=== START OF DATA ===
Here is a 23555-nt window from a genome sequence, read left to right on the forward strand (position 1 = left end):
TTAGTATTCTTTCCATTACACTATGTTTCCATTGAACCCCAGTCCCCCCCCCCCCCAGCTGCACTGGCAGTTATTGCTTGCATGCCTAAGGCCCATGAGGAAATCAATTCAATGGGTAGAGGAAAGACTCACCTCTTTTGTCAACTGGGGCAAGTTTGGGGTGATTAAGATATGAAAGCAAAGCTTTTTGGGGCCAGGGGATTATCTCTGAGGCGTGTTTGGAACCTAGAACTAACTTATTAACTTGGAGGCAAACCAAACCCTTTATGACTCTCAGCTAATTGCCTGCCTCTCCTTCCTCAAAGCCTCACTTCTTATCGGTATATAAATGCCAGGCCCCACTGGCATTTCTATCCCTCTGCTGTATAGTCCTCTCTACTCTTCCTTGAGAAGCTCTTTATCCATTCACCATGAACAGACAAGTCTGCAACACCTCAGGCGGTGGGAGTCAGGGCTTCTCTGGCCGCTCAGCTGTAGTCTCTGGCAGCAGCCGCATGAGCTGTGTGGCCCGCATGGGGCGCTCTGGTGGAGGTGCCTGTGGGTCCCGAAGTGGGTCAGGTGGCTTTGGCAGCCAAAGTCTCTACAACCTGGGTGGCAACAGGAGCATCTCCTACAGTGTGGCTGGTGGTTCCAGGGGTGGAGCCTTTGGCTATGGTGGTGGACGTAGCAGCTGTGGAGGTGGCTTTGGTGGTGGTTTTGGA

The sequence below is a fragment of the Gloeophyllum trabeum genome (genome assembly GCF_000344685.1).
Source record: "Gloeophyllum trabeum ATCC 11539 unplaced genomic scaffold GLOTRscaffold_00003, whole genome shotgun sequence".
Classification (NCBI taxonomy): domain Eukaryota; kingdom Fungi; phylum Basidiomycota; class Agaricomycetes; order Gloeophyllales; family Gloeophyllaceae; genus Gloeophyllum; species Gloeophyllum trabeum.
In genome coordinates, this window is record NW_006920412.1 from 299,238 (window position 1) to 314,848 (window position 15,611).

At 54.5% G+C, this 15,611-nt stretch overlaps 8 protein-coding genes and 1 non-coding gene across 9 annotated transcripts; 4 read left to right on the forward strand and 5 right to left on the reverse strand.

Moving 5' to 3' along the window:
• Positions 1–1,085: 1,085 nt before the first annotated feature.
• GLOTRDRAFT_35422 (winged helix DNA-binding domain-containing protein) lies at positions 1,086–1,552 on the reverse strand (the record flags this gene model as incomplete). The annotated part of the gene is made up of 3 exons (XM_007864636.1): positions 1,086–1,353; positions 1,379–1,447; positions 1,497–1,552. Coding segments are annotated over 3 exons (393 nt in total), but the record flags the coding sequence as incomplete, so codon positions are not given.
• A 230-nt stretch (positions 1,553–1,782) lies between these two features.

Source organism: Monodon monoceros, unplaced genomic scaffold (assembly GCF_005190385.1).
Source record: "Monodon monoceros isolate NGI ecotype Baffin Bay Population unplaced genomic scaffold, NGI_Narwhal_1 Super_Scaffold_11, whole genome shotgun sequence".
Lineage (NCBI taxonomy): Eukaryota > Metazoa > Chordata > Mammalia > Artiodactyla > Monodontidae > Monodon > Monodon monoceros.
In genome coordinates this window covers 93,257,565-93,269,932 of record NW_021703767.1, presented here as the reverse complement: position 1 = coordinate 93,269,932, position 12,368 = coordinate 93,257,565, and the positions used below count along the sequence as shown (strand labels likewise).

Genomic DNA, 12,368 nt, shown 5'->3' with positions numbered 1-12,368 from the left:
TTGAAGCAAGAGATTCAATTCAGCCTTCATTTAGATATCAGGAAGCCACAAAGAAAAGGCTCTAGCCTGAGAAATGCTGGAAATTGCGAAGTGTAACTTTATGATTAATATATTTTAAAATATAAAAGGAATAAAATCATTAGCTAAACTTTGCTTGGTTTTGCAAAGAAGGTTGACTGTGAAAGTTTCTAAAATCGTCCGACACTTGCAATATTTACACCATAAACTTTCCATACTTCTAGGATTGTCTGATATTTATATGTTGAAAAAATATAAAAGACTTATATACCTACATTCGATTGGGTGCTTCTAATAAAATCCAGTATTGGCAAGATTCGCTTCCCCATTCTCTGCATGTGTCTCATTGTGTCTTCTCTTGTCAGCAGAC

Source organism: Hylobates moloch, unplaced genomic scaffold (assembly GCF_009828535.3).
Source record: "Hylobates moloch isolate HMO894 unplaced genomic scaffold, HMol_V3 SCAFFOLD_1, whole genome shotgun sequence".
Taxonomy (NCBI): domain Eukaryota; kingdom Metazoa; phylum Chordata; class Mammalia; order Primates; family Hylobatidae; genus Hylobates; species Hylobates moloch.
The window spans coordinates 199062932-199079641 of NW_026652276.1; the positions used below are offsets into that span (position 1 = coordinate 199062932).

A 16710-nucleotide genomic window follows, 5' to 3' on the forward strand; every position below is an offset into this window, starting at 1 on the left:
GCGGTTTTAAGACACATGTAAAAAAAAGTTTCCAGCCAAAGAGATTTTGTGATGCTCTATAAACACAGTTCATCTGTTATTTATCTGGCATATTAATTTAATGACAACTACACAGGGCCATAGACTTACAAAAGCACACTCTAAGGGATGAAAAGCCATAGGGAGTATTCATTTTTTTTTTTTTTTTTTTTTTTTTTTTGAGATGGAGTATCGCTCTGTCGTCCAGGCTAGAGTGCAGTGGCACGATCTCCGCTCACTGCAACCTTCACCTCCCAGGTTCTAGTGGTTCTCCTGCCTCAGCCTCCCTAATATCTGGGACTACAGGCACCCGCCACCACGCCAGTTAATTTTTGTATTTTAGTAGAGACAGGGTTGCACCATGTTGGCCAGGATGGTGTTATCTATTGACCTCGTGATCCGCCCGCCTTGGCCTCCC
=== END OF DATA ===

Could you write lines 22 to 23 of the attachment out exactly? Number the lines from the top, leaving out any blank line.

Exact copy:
A 16710-nucleotide genomic window follows, 5' to 3' on the forward strand; every position below is an offset into this window, starting at 1 on the left:
GCGGTTTTAAGACACATGTAAAAAAAAGTTTCCAGCCAAAGAGATTTTGTGATGCTCTATAAACACAGTTCATCTGTTATTTATCTGGCATATTAATTTAATGACAACTACACAGGGCCATAGACTTACAAAAGCACACTCTAAGGGATGAAAAGCCATAGGGAGTATTCATTTTTTTTTTTTTTTTTTTTTTTTTTTTGAGATGGAGTATCGCTCTGTCGTCCAGGCTAGAGTGCAGTGGCACGATCTCCGCTCACTGCAACCTTCACCTCCCAGGTTCTAGTGGTTCTCCTGCCTCAGCCTCCCTAATATCTGGGACTACAGGCACCCGCCACCACGCCAGTTAATTTTTGTATTTTAGTAGAGACAGGGTTGCACCATGTTGGCCAGGATGGTGTTATCTATTGACCTCGTGATCCGCCCGCCTTGGCCTCCC